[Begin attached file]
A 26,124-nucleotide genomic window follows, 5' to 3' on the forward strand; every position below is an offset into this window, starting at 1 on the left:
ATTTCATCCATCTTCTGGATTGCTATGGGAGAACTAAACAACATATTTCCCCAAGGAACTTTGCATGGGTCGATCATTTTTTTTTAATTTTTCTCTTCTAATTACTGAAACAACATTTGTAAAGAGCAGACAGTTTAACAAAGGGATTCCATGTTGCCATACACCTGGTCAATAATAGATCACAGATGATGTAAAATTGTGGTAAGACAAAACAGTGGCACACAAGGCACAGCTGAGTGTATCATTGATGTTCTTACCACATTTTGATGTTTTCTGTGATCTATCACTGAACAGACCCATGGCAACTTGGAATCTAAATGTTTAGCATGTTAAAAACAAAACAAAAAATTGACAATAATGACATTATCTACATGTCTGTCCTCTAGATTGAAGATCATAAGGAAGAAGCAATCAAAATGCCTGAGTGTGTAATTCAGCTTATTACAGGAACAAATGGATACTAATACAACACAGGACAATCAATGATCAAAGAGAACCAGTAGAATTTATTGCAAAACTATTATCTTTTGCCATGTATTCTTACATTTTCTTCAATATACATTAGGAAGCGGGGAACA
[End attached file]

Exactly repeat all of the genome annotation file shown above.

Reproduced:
A 26,124-nucleotide genomic window follows, 5' to 3' on the forward strand; every position below is an offset into this window, starting at 1 on the left:
ATTTCATCCATCTTCTGGATTGCTATGGGAGAACTAAACAACATATTTCCCCAAGGAACTTTGCATGGGTCGATCATTTTTTTTTAATTTTTCTCTTCTAATTACTGAAACAACATTTGTAAAGAGCAGACAGTTTAACAAAGGGATTCCATGTTGCCATACACCTGGTCAATAATAGATCACAGATGATGTAAAATTGTGGTAAGACAAAACAGTGGCACACAAGGCACAGCTGAGTGTATCATTGATGTTCTTACCACATTTTGATGTTTTCTGTGATCTATCACTGAACAGACCCATGGCAACTTGGAATCTAAATGTTTAGCATGTTAAAAACAAAACAAAAAATTGACAATAATGACATTATCTACATGTCTGTCCTCTAGATTGAAGATCATAAGGAAGAAGCAATCAAAATGCCTGAGTGTGTAATTCAGCTTATTACAGGAACAAATGGATACTAATACAACACAGGACAATCAATGATCAAAGAGAACCAGTAGAATTTATTGCAAAACTATTATCTTTTGCCATGTATTCTTACATTTTCTTCAATATACATTAGGAAGCGGGGAACA